New government spending in response to the recession will likely have little effect on economic growth—yet will produce more government debt, finds a new study released today by the Fraser Institute, an independent, non-partisan Canadian public policy think-tank.
“In the coming months, as governments contemplate trying to kickstart the economy with more spending, they should recognize that evidence indicates this approach is ineffective and results in more government debt,” said Jake Fuss, Fraser Institute economist and co-author of Is Fiscal Stimulus an Effective Policy Response to a Recession?
For example, during the 2008-09 recession, the U.S. stimulus package caused government debt to increase while failing to increase economic activity. Instead, most individuals and businesses chose to save the temporary payments from government.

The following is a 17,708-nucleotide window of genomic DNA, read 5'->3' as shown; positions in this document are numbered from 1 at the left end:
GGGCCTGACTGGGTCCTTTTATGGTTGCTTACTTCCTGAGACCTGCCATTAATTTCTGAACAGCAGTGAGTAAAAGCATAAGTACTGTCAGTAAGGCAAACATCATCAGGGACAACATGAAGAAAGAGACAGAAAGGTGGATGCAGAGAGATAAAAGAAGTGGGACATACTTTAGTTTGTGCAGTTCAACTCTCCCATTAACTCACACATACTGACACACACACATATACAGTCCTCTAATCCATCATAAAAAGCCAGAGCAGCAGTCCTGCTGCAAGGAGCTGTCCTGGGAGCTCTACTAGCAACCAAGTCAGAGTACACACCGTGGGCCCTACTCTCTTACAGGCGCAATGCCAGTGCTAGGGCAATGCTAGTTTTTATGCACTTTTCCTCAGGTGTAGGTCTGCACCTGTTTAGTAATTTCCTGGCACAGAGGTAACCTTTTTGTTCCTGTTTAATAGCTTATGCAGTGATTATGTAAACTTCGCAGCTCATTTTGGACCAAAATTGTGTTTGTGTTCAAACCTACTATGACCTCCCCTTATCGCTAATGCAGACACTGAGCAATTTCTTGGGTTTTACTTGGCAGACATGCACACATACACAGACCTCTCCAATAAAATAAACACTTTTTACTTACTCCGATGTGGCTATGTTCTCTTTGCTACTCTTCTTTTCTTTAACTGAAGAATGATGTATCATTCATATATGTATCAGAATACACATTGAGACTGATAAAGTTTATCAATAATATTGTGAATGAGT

In fact, according to much of the U.S. research, each dollar of government stimulus spending produced less than one dollar of economic activity.
The study also finds that government spending can “crowd out” private-sector economic activity (investment, for example) that would otherwise have happened. Consequently, fiscal stimulus based on spending increases will likely produce lower economic growth and hinder recovery rather than help it.
“Before implementing any fiscal stimulus package, policymakers must consider the potential implications on both the economy and government balance sheets, particularly as governments across Canada face large deficits and mounting debt,” said Tegan Hill, Fraser Institute economist and study co-author.